What Is Beauty? Part 1: Challenging “Fattitudes”

As a clinical psychologist who has specialized in the treatment of eating disorders and body image issues for many years, I was happy to hear that the Miss America pageant recently made the decision to drop the swimsuit competition. The “party line” was that the judges; change of heart was because they deemed it more important to judge contestants on “what make you you” rather than on appearance. However, the real trigger was an email scandal last December in which officials demeaned winners’ appearance, intelligence and sex lives.

So when I was asked recently to speak to a fifth grade class in West Hartford, Connecticut on the topic, “What is beauty?”, I jumped at the chance. The students composed a list of questions that their teacher sent me beforehand and I was impressed with their thoughtfulness.

Included questions on beauty were:

  • When do kids start paying attention to what other people think and judging people for their looks? What influences this change?
  • Our research is showing us that people are obsessed with their looks ($445 billion/year spent on beauty products worldwide). As kids, what can we do to make a difference?

I told them about my experiences wearing a fat suit to explore prejudices against people who are overweight, solely based on their physical appearance. in a television program on The Discovery Channel, I was filmed as a large woman interacting with a group of seven year olds while they were unaware that I was wearing a “fat suit”. I talked to these children about attitudes toward friends and acquaintances based on how they look and what they think about people with larger bodies.

We took a break and then I reappeared without the suit in my normal slender body. The children said that they thought that I looked much better and that it would have been difficult for them to be friends with a larger person because they would be embarrassed.

I told the fifth graders that when I give talks to kids while wearing the fat suit, they are more likely to be disrespectful and question my credibility as an expert on eating disorders.

Scorn for those in larger bodies is acquired from our culture in early childhood. When shown silhouette-type images of large people, preschoolers will describe those individuals by using disparaging words such as lazy, stupid or ugly. When asked to choose a friend from among someone who is fat, disabled, or disfigured, children typically pick the disabled or disfigured individual. Even children in larger bodies won’t select the fat child. When one such boy was asked why, he said, “Because he looks just like me.” Four-year-olds assume that a fat child would be less likely to do well in school, to be happy with the way he or she looks, or to get invited to parties. They rate a fat child as more likely to be naughty and as having fewer friends.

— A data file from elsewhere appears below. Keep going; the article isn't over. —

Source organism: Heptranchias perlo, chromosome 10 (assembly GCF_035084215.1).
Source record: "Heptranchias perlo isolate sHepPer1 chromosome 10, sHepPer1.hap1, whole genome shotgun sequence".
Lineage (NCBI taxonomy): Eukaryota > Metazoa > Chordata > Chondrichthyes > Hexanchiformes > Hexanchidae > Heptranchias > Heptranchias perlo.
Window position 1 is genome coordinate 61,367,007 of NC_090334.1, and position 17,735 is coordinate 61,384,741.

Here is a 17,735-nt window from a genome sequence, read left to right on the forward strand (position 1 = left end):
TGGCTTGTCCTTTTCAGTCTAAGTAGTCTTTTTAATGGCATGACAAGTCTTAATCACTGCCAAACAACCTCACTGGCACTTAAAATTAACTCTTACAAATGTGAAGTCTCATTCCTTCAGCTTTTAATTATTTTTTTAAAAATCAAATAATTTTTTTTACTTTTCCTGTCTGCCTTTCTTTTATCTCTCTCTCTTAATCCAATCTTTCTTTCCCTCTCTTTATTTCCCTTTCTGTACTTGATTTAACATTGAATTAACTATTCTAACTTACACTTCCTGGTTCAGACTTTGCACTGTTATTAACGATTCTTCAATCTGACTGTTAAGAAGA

While males in larger bodies face some discrimination, females of all ages bear the brunt of this prejudice, primarily because of media messages about how important it is to be thin. The advertising industry targets women and girls to make them feel insecure about their appearance so that they will buy the product involved. In a study that I conducted with 500 female and 250 male undergraduates, the average weight of the females was 126 pounds. However, the average ideal weight of these young women (what they wanted to weigh), was 116 pounds, a 10 pound discrepancy reflecting what has been termed “normative discontent” among females with regard to their weight. Among the men, the average weight was 162 pounds and the average ideal weight was 163 pounds. Not only was there no difference between actual and desired weight, but a significant number of the males believed that they were too thin and were actively trying to “bulk up” and gain weight. Among the 500 females, only a handful believed that they were underweight.

So what can be done to mitigate against fat bias? We need to shift the paradigm away from the narrow perception that thinness is equated with health per se. The reality is that there are many factors involved in determining health and some people are biologically programmed to have larger bodies. Rather than focus on a weight based model that includes restrictive dieting, we need to endorse a health-based model with an emphasis on health-enhancing behaviors. Beginning in early childhood, education should include information about healthy living, eating and exercise, and the idea that we should feel good about ourselves just the way we are.

Also, children and adults need to become more savvy about media literacy, particularly how thinness and beauty is used to sell products. Very few people look like the people in magazines and advertisements. The recent decision by CVS to ban photo manipulation in its store-brand makeup marketing and promotional displays is definitely a move in the right direction.

Finally, we need to promote acceptance of different body types. The concept of diversity needs to include size and shape. We discuss race, religion, sexual orientation, age and physical disabilities to raise awareness about discrimination. It should no longer be fair game to discriminate when it comes to size and shape.

In Part 2 of this series, I will share the responses of the fifth graders to my talk. in Part 3, I will share my first hand experience of discrimination while wearing my fat suit on a national television show on the topic “Teenagers Desperate For Beauty”.


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